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4.1 Global data sets
tional soil maps, which is also known as the Harmonized World Soil Database19 (v 1.1). The geological maps are now being integrated via the OneGeology project. USDA Soil Survey Division also distributes a global map of wetlands (includes: upland, lowland, organic, permafrost and salt affected wetlands). International Soil Reference Information Center (ISRIC) maintains a global soil profile database with over 12,000 profiles and over 50 analytical and descriptive parameters (Batjes, 2009). From NOAA’s National Geophysical Data Center one can obtain a point map with all major earth quakes (Significant Earthquake Database20 ; with cca 5000 quakes). Forest / wildlife resources — There are two important global forest/wildlife data sets: (1) The world map of intact forest landscapes21 (hardly touched by mankind) at a scale 1:1,000,000 (includes four classes of intact forests: 1. intact closed forests; 2. intact open forests, 3. woodlands and savannas, closed forests; and 4. open forests, woodlands and savannas) — maintained by the Greenpeace organization (Potapov, P et al., 2008), and (2) World Wilderness Areas22 at scale 1:1,000,000 — distributed via the . UNEP GEO Data Portal (McCloskey and Spalding, 1989). Biodiversity / human impacts maps — Global maps of biodiversity measures for various groups of taxa (e.g. vascular plants, birds and mammals) can be browsed using the World Atlas of Biodiversity viewer (Groombridge and Jenkins, 2002). Similar type of maps can be browsed via the UNEP’s World Conservation Monitoring Centre23 . Kreft and Jetz (2007) recently produced a global map of plant species diversity (number of plant species) by using field records from 1,032 locations. Partners in the GLOBIO consortium created a World Map of Human Impacts24 on the Biosphere. This is basically a map showing a current status of the roads, railways and settlement density. The Carbon Dioxide Information Analysis Center provides access to numerous ecological layers and data of interest to global ecologists. One such product is the Global Biomass Carbon Map25 (Carbon density tones of C ha−1 ), prepared for year 2000 (Ruesch and Gibbs, 2008a).
Fig. 4.1: The 1 km resoluton ETOPO1 Global Relief Model (includes bathymetry data). Elevation is probably the most widely used global environmental data set — it is available globally at resolutions from 1 km up to 90 m (SRTM) i.e. 60 m (GDEM). Elevation can be used to extract over 100 unique land surface parameters.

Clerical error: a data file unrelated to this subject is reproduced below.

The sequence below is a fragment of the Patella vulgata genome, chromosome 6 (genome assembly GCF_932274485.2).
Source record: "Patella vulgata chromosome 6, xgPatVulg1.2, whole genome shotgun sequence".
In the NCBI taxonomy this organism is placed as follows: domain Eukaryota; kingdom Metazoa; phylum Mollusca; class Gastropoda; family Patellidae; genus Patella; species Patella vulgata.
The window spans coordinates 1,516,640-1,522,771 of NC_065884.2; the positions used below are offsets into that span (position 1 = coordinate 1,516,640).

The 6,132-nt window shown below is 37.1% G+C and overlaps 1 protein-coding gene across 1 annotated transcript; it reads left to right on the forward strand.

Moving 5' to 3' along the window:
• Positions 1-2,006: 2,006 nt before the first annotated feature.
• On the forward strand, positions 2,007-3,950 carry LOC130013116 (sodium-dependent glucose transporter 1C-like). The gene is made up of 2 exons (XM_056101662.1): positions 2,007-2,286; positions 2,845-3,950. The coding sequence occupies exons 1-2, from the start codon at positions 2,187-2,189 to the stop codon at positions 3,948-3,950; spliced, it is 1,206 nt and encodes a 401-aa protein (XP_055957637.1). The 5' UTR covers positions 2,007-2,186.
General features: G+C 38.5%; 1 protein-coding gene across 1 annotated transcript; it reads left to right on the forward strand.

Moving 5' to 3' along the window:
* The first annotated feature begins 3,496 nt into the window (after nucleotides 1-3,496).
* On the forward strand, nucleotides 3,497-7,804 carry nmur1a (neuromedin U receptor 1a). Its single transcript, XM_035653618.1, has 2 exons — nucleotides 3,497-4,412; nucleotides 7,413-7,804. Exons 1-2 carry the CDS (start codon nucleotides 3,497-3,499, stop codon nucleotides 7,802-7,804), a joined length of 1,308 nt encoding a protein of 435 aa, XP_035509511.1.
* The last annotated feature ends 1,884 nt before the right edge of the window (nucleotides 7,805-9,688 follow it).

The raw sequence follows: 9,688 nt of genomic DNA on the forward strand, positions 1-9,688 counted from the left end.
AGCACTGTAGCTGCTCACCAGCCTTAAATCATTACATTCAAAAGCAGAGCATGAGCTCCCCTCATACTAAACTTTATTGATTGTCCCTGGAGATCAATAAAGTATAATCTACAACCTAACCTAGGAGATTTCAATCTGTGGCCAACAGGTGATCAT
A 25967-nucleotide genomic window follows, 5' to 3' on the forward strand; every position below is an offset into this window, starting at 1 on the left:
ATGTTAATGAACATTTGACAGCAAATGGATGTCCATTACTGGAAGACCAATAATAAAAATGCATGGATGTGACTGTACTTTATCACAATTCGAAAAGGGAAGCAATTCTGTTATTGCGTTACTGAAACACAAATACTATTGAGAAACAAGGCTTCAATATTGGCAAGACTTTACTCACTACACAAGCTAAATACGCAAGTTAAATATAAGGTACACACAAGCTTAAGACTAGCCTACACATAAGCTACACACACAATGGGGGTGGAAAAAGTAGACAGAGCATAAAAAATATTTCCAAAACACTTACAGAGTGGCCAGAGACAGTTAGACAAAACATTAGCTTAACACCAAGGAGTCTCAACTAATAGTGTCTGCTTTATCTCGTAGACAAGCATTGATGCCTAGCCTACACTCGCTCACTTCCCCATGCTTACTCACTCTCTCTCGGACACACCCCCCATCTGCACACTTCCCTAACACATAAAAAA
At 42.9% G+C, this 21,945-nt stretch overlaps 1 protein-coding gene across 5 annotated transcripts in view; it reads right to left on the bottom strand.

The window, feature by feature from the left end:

http://www.fao.org/nr/water/news/soil-db.html http://ngdc.noaa.gov/hazard/earthqk.shtml 21 http://www.intactforests.org/ 22 http://geodata.grid.unep.ch/ 23 http://www.unep-wcmc.org/ 24 http://www.globio.info/region/world/ 25 http://cdiac.ornl.gov/ftp/
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102 4.1.1 Obtaining data via a geo-service
Auxiliary data sources
Much of the geo-data can be accessed directly through i.e. via some of its packages specialized in getting geo-data via some web-service. Paul Wessel, from the University of Hawai’i, maintains A Global Selfconsistent, Hierarchical, High-resolution Shoreline Database26 , which is described in detail in Wessel and Smith (1996). These vectors can be imported to by using the package (see Rgshhs method). Some basic (and slightly out-dated) vector maps are available in the R’s package . This contains data map of political borders, world cities, CIA World Data Bank II27 data, administrative units from the NUTS III (Tertiary Administrative Units of the European Community) and similar. To obtain these vector maps for your GIS, you can run:
> > + > + >
library(maps) worldmap <- map2SpatialLines(map("world", fill=TRUE, col="transparent", plot=FALSE), proj4string=CRS("+proj=longlat +ellps=WGS84")) worldmap <- SpatialLinesDataFrame(worldmap, data.frame(name=(map("world"))$names), match.ID=F) writeOGR(worldmap, "worldmap.shp", "worldmap", "ESRI Shapefile")
The original shapefiles of World political borders can be obtained directly via the thematicmapping.org28 . The lower level administrative boundaries (global coverage) can be obtained from the FAO’s GeoNetwork server29 . If you wish to obtain similar type of geographic information but only for a specific point location, you should consider using some of the free web-services such as GeoNames (also available via the package ). For example, to obtain elevation, name of the closest city and/or actual weather at some point location, we can run:
> library(geonames) > GNfindNearbyPlaceName(lat=47,lng=9) name lat Atzmännig lng geonameId countryCode countryName fcl fcode distance 47.287633 8.988454 6559633 CH Switzerland P PPL 1.6276
> GNgsrtm3(lat=47,lng=9) 1 srtm3 lng lat 2834 9 47
> GNweather(north=47,east=8,south=46,west=9) clouds weatherCondition 1 few clouds n/a
observation 1 LSZA 231320Z VRB02KT 9999 FEW045 BKN060 04/M02 Q0991 NOSIG ICAO lng temperature dewPoint windSpeed 1 LSZA 8.966667 4 -2 02 humidity stationName datetime lat 1 64 Lugano 2009-01-23 14:20:00 46 hectoPascAltimeter 1 991
Another alternative is Google’s maps service, which allows you to obtain similar information. For example, you can use Google’s geographic services (see also coverage detail of Google maps30 ) to get geographic coordinates given a street + city + country address. First, register your own Google API key. To geocode an address, you can run in :
http://www.soest.hawaii.edu/wessel/gshhs/gshhs.html http://www.evl.uic.edu/pape/data/WDB/ 28 http://thematicmapping.org/downloads/world_borders.php 29 http://www.fao.org/geonetwork/srv/en/main.home 30 http://en.wikipedia.org/wiki/Coverage_details_of_Google_Maps
26 27
4.1 Global data sets
> readLines(url("http://maps.google.com/maps/geo?q=1600+Amphitheatre+Parkway, + +Mountain+View,+CA&output=csv&key=abcdefg"), n=1, warn=FALSE)
which will give four numbers: 1. HTTP status code, 2. accuracy, 3. latitude, and 4. longitude. In the case from above:
[1] 200.00000 8.00000 37.42197 -122.08414